He thought of the vacations they took. How the child smiled when they got ice cream and made jokes. He thought of how the child felt alone when they moved. He thought of his wife’s eyes. How they cried when he refused. He thought of how he always made excuses about money, time, and energy. He thought of how she never listened to him. One was enough.

“Idiot.” He thought.

One of his eyes was blurry when he opened it. His face felt numb.

He thought of his wife’s eyes, looking downward, arms crossed. He thought of her sitting on a sofa, not saying a word. He thought of how he berrated and yelled because she would not.

He thought of his wife’s eyes, full of tears, in a courtroom. He thought of how odd it is that someone else had to speak for her in front of a judge. He thought of how much it hurt his child.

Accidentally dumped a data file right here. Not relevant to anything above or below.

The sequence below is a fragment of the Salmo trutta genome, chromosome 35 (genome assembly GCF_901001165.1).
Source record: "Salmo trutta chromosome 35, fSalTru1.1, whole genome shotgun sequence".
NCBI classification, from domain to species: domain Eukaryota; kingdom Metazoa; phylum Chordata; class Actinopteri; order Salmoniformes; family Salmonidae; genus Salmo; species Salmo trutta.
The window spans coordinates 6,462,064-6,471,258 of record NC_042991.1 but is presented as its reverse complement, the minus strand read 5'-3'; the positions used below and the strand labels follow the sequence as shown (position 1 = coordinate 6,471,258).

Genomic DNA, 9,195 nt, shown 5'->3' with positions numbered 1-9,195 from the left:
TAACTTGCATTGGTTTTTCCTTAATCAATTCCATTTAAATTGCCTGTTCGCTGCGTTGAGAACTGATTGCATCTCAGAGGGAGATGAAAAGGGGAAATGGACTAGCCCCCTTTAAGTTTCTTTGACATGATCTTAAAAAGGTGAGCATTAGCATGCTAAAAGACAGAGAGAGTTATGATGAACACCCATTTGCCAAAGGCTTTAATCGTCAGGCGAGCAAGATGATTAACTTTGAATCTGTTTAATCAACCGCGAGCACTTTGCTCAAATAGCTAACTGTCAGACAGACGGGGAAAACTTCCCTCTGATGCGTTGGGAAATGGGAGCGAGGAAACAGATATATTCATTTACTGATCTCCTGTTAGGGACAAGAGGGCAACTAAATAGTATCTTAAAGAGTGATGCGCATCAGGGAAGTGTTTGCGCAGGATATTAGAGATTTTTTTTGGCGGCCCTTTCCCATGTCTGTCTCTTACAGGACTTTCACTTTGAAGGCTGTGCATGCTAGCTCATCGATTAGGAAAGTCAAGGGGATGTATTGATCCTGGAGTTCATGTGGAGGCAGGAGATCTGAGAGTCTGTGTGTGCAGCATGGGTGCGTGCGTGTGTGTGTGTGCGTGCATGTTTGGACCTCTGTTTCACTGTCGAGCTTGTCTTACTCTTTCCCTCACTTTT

He could smell smoke.

He thought of how he can’t move. How the pizza could burn, and perhaps catch fire. How no one could help him.

He thought of his ex-wife’s eyes. How they don’t cry anymore. He thought of how he never sees his child anymore. He thought of how he never has conversations anymore. He thought of how he never feels warm in his bed anymore. He thought of how he doesn’t dance anymore. He thought of how he he misses the clothes she would strew about. He won’t see that anymore.

He thought of how he wishes he didn’t have an ex-wife. He thought of how he never wanted an ex-wife. He thought of his wife’s eyes, bright and beautifully green, smiling.

He feels a sharp pain in his left arm. His breathing strained.

“Where is she?”